Intriguing reportage on collective intelligence and gamers from Lucas Conley in a recent Fast Company article called "The Wisdom of Gamers":
The Wisdom of Crowds author James Surowiecki perks up at the notion of getting gamers to solve complex problems. "Games are an entertaining way to get people to do labor for you," he says. And gamers, coming from diverse backgrounds, can spark unconventional solutions. "There are certain fundamental assumptions that experts agree upon," Surowiecki says. "Amateurs or outsiders don’t have those assumptions."
Of course, they have to want to play first. "You’ve got to have something that connects to people’s lives in an imaginative way," says Henry Jenkins, director of MIT’s Comparative Media Studies program. While best-selling games such as SimCity and Railroad Tycoon simulate real-world environments, a game about drilling for oil or predicting the weather would have to be far more sophisticated, perhaps integrating real-world data in real time. "It’s an exciting idea," says Jenkins. "Technically, it’s doable, but no one has done it yet."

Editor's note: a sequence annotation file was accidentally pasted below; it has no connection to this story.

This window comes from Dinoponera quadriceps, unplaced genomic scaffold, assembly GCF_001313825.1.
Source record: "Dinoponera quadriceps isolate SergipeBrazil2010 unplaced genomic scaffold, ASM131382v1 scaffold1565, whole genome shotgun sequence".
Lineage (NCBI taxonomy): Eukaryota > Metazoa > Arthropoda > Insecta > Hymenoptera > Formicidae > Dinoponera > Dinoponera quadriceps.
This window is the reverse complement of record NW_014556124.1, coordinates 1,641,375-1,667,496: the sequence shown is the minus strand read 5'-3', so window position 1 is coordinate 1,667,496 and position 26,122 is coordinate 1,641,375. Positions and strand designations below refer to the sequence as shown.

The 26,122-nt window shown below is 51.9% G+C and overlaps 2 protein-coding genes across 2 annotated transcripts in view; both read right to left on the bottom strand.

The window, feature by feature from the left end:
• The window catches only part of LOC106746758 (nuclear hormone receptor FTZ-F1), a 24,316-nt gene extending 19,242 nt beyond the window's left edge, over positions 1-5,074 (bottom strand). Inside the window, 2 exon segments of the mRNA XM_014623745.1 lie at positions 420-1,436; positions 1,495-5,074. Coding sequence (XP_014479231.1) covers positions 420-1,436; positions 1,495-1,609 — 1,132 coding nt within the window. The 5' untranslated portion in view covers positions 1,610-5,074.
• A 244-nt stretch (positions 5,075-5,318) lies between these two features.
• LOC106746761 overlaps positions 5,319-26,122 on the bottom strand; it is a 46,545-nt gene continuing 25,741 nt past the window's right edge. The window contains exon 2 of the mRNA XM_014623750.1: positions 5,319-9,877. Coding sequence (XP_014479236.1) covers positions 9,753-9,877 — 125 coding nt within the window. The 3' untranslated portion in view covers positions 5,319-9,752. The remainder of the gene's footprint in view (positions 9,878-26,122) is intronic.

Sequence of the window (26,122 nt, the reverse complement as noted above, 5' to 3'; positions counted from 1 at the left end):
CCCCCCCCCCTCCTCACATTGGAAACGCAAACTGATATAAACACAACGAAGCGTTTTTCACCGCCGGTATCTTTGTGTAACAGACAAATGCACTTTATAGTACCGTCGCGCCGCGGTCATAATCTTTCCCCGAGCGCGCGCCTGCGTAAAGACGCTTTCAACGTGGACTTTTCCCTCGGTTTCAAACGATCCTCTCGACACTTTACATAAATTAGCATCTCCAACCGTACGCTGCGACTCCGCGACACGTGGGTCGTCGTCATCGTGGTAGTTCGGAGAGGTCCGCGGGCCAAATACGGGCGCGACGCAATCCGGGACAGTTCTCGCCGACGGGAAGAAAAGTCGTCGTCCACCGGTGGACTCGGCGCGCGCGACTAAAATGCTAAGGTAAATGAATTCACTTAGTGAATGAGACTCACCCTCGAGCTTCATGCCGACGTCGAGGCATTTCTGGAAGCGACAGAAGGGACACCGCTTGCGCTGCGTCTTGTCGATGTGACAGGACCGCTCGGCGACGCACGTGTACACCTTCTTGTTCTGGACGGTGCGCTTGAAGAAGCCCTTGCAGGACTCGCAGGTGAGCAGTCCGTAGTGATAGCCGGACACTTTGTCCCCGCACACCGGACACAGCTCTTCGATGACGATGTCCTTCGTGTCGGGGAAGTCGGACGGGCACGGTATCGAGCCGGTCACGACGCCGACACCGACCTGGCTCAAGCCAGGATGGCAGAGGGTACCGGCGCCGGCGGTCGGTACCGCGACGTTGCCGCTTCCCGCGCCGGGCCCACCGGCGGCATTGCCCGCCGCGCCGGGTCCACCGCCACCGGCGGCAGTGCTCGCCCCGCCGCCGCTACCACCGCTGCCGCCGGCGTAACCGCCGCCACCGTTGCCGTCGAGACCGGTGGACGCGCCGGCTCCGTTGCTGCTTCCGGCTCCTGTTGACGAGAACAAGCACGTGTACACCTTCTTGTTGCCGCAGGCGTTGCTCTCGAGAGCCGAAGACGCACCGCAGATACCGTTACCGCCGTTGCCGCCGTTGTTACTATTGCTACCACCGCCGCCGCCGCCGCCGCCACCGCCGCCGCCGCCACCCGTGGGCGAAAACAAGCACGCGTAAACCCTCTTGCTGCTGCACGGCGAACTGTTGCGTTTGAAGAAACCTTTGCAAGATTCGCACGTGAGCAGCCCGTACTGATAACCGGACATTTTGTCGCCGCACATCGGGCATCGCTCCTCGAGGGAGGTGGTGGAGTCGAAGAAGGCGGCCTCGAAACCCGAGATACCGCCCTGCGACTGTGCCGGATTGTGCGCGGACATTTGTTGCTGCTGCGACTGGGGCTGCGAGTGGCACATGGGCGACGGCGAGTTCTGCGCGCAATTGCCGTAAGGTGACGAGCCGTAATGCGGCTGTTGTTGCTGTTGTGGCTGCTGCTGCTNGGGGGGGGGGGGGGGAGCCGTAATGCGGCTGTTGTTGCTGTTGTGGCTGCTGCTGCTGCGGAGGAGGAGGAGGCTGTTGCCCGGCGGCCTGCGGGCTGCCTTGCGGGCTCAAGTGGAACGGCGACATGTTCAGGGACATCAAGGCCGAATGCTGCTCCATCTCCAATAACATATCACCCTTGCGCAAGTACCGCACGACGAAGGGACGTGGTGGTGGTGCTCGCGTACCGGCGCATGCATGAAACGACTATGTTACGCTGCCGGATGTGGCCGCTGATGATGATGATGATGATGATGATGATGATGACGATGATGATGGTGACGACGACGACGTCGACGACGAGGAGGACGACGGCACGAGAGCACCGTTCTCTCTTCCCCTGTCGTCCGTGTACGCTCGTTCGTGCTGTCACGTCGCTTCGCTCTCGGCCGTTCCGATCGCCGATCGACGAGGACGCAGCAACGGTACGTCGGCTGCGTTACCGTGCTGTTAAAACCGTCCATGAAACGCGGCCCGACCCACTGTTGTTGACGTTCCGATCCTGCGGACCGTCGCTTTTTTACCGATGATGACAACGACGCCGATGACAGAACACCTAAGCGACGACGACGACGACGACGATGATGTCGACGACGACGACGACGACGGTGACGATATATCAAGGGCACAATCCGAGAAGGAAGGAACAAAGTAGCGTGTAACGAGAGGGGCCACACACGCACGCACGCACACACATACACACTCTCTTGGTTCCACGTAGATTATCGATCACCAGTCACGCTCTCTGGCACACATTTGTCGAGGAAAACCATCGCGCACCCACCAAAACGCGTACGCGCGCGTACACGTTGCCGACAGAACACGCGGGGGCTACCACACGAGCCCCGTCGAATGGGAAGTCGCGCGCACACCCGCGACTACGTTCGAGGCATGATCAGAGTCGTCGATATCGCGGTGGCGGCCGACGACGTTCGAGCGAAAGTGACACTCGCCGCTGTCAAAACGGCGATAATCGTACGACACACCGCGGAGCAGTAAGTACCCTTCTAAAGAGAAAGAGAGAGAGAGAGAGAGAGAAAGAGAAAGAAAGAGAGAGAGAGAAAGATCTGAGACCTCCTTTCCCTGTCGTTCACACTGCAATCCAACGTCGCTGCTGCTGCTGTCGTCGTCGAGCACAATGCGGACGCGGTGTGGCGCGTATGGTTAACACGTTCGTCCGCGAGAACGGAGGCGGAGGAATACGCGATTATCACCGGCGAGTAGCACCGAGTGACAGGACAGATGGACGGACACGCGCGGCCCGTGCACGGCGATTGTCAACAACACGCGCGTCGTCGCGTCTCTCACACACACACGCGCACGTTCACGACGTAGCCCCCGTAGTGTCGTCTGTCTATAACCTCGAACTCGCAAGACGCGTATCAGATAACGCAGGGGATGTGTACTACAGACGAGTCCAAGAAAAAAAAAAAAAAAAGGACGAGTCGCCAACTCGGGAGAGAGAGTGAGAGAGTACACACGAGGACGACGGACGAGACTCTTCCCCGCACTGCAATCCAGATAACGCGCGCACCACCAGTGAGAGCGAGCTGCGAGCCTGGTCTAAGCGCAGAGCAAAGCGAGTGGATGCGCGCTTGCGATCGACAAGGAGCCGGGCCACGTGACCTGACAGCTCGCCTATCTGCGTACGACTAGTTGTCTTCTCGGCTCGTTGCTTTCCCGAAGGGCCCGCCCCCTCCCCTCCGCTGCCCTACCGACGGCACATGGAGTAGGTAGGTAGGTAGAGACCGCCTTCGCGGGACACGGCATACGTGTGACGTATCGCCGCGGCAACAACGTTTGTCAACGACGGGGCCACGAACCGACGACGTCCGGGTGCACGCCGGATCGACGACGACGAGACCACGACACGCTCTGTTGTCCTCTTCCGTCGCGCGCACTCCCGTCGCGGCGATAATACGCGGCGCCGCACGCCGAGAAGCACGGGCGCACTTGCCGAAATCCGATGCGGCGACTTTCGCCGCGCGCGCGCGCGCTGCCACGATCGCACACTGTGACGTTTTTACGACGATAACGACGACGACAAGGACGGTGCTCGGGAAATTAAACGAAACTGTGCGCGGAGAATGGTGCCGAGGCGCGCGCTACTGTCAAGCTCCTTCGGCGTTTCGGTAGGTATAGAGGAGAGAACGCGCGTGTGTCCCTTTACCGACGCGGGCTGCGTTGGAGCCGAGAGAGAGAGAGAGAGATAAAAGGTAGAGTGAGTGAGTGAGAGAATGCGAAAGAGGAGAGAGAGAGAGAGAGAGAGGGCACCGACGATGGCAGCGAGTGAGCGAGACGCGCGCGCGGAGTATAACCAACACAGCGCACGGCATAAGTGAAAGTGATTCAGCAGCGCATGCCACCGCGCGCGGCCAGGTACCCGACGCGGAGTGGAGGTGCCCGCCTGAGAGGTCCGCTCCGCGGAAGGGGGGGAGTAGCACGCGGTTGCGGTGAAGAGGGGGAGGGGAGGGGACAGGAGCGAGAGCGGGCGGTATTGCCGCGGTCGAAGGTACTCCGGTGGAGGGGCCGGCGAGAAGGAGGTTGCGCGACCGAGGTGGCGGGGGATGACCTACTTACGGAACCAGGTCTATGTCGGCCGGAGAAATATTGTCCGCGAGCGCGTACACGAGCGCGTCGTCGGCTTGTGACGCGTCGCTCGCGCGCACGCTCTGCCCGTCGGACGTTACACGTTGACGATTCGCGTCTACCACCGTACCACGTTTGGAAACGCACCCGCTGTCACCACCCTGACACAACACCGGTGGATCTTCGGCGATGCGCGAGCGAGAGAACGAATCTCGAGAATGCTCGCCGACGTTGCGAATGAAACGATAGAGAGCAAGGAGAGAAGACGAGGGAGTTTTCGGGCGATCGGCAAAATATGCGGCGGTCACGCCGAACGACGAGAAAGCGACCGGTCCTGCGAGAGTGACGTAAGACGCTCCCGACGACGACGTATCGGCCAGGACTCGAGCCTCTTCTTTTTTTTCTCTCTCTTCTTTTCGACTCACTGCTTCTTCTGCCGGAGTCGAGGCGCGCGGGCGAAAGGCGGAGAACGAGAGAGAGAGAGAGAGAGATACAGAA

The idea of harnessing all that creative/entertainment horsepower reminds me again of the SETI project at UC Berkeley: a million screensavers churning away in the background at deep space radio telemetry. Except in the Wisdom of Crowds model, the churning happens in the foreground. In the article’s gaming-as-problem-solving scenario, a game’s level of sophistication would have to match the complexities of its real-life analog. The challenges of designing such a game would be daunting; the more genuine and convincing a game’s approximation of real-life situations, the more its entertainment value leaches away. But what if we try the classic misdirection play? If the problem-solving aspect of a game is sent backstage, the work we’re doing camouflaged by all the interesting fun we’re having, then the motivation remains intrinsic. Hang the problem to be solved on a compelling metaphor, and base the game’s design on that.